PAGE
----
17 May, 2012

Toorale


I sent the following two letters to The Australian on 16th May. The second one was published as the lead letter on 17th May,2012
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Your front page article and editorial (The Australian, May 16) highlights the whole fiasco of the Commonwealth and NSW Government’s purchase of Toorale Station.
In opening the Bourke Show on 5th May, the current Mayor referred to the disasters that had hit Bourke in recent times-the death of former Mayor Wayne O’Mally in an aircraft accident the previous Sunday, the Millenium Drought and the loss of Toorale. Bracketing Toorale with these events demonstrates the depth of feeling in the community in the totally unnecessary economic blow that the conversion of the district’s most productive property to a National Park represents.
Toorale was an iconic Darling River sheep station of 247,000 acres. It included about 7,000 acres in the form of a state of the art irrigation (cotton) farm. The purchase was driven by a political desire on the part of South Australian Senator Penny Wong to be seen “to do something” to reduce water extractions from the Darling and Warrego Rivers. Yet the reality is that it has minimal impact.  If Toorale had continued to operate it would have reduced river flows in the Darling River past Louth in 2010/11 by 0.01%! In low flow periods no extractions or diversions are allowed. In other words, great social cost, for no environmental benefit. 
The irrigation water storage (Ross' Billabong) on Toorale is estimated to hold approximately 10,000 megalitres and this is the only irrigation storage on the Station and apart from any water that may have gone direct on to irrigation fields, this is the maximum amount that can be claimed as being "returned to the Darling". Water for this storage can be pumped from the Darling or diverted from the Warrego. 

The Warrego River, which is mostly not flowing and is only a shallow gutter, runs through the property from north to south. It has five dams on it, all of which have two four foot diameter pipes (and gates) in the bed of the river. These allow smaller flows to pass through to the Darling. They were closed towards the end of a flow so as to retain water for livestock and domestic purposes, both for Toorale and neighbours, not for irrigation. 

When there is too much Warrego water for the pipes to carry, the river spills out to the west and runs down a natural flood plain, flooding over 20,000 acres before entering the Darling downstream of the main Warrego/Darling junction.

The original dams on the Warrego were built in the late 1890's by the legendary Sir Samuel McCaughey and apart from providing livestock and domestic water storages, one was designed to push smaller flows out on to the western flood plain where the water stimulates the most prolific growth of natural pasture, ideal for livestock fattening. 

The very reasonable requirement of the NSW Government, in the second half of last century, to place the pipes in the bed of the river and allow smaller flows to pass through to the Darling, effectively means that natural conditions have been replicated. If there is too much water for the open pipes to carry, the river would have spilled to the west anyway.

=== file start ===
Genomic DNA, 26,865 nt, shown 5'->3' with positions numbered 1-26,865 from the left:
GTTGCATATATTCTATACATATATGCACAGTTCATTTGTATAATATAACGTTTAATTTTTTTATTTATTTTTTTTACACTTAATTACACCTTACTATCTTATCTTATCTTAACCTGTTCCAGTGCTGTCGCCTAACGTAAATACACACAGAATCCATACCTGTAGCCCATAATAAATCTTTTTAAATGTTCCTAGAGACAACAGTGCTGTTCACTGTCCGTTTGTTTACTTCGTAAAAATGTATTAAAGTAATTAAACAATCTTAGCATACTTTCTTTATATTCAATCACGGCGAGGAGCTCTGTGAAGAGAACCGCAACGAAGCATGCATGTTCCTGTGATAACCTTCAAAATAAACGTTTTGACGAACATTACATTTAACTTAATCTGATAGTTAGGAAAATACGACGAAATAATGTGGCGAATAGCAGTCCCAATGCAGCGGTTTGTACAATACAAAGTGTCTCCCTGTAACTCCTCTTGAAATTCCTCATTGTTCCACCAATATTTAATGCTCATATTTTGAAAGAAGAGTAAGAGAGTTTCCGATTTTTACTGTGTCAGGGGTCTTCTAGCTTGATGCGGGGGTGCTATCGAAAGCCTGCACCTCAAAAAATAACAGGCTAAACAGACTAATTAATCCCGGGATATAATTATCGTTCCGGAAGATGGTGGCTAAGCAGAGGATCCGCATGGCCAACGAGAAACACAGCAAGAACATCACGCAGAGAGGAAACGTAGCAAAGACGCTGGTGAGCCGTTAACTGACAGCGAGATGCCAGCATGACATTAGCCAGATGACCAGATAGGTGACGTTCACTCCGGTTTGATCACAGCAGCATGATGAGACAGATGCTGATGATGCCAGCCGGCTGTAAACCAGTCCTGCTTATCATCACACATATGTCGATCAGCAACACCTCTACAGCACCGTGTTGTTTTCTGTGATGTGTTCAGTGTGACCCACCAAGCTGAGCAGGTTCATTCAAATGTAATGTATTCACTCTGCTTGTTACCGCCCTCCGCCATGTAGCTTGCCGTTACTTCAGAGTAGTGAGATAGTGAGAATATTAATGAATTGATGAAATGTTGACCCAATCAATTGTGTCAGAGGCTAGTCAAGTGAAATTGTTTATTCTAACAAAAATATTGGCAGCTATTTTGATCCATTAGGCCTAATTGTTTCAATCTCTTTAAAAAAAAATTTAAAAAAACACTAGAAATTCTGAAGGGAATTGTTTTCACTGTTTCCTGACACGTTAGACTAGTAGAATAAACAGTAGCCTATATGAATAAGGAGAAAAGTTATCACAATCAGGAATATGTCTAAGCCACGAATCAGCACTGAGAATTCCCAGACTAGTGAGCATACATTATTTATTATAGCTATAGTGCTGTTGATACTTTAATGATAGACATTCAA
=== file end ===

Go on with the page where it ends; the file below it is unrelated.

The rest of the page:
Thus, the Government cannot claim any additional "savings" as a consequence of the purchase of the irrigation licenses other than the water which could be stored for irrigation purposes in Ross' Billabong-10,000 megalitres.
 The removal of the dams and banks would NOT provide any more water to the Darling.

The conversion of the whole property to a National Park has taken Bourke's most productive station out of production with all of the harmful impact this has on the Bourke economy. Toorale used to pay 5% of Bourke's total Shire rates, now it pays nothing. It has been estimated that it contributed 10% of the district’s GDP.

 An investment of $23.75m. for less than 0.5% of the flow doesn't sound like good economics to me.
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(David Boyd is the retired Chairman and CEO of Clyde Agriculture Limited, the former owner of Toorale Station)


On the assumption that my earlier letter may be too long for publication here is a shorter one!
Dear Editor,
The article and editorial on Toorale (The Australian-16th May) highlights the absurdity of this Government purchase ($23.75M) in the first place. Had Toorale's cotton farm (less than 3% of its total area) operated in 2010/11 it would have extracted/diverted 0.01% of the Darling River's flow past Louth-just downstream. In dry years no extractions/diversions are allowed. 

Thus, Bourke has been deprived of Toorale's significant contribution to the local economy for negligible environmental benefit. The Warrego River which runs through the station to its junction with the Darling has a number of dams which are for stock and domestic purposes (not irrigation) for Toorale and some of its neighbours. These dams all have huge pipes low in the river bed and if these pipes are kept open the water will run freely to the Darling and effectively replicates natural conditions. No additional water to the Darling would be obtained by the removal of the dams and banks. When there is too much water for the pipes/river to carry the river overflows to the west, waters a magnificent flood plain of over 20,000 acres with the overflow joining the Darling downstream of the main Warrego junction.
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(David Boyd is the retired Chairman and CEO of Clyde Agriculture Limited the former owner of Toorale)


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